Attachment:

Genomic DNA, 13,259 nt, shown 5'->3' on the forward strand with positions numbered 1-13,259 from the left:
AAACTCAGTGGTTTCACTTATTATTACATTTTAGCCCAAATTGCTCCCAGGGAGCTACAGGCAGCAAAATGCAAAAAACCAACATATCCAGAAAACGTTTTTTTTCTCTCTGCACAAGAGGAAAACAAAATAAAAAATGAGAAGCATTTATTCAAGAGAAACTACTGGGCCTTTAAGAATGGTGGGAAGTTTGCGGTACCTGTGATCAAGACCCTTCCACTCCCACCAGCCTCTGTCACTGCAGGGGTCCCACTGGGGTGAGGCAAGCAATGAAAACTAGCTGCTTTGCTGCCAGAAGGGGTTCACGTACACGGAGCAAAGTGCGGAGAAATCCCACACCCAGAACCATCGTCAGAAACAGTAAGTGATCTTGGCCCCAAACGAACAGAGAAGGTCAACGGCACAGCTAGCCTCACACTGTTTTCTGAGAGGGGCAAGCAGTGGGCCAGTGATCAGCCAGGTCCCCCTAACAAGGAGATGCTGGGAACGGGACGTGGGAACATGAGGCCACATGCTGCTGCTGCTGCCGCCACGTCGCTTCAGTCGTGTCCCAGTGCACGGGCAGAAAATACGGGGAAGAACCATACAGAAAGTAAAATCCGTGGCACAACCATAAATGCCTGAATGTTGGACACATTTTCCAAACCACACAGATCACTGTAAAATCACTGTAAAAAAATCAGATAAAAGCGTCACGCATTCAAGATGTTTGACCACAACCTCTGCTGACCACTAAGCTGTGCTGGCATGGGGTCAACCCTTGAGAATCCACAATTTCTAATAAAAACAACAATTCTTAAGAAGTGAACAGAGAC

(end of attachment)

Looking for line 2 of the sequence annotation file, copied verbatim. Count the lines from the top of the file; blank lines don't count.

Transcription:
AAACTCAGTGGTTTCACTTATTATTACATTTTAGCCCAAATTGCTCCCAGGGAGCTACAGGCAGCAAAATGCAAAAAACCAACATATCCAGAAAACGTTTTTTTTCTCTCTGCACAAGAGGAAAACAAAATAAAAAATGAGAAGCATTTATTCAAGAGAAACTACTGGGCCTTTAAGAATGGTGGGAAGTTTGCGGTACCTGTGATCAAGACCCTTCCACTCCCACCAGCCTCTGTCACTGCAGGGGTCCCACTGGGGTGAGGCAAGCAATGAAAACTAGCTGCTTTGCTGCCAGAAGGGGTTCACGTACACGGAGCAAAGTGCGGAGAAATCCCACACCCAGAACCATCGTCAGAAACAGTAAGTGATCTTGGCCCCAAACGAACAGAGAAGGTCAACGGCACAGCTAGCCTCACACTGTTTTCTGAGAGGGGCAAGCAGTGGGCCAGTGATCAGCCAGGTCCCCCTAACAAGGAGATGCTGGGAACGGGACGTGGGAACATGAGGCCACATGCTGCTGCTGCTGCCGCCACGTCGCTTCAGTCGTGTCCCAGTGCACGGGCAGAAAATACGGGGAAGAACCATACAGAAAGTAAAATCCGTGGCACAACCATAAATGCCTGAATGTTGGACACATTTTCCAAACCACACAGATCACTGTAAAATCACTGTAAAAAAATCAGATAAAAGCGTCACGCATTCAAGATGTTTGACCACAACCTCTGCTGACCACTAAGCTGTGCTGGCATGGGGTCAACCCTTGAGAATCCACAATTTCTAATAAAAACAACAATTCTTAAGAAGTGAACAGAGAC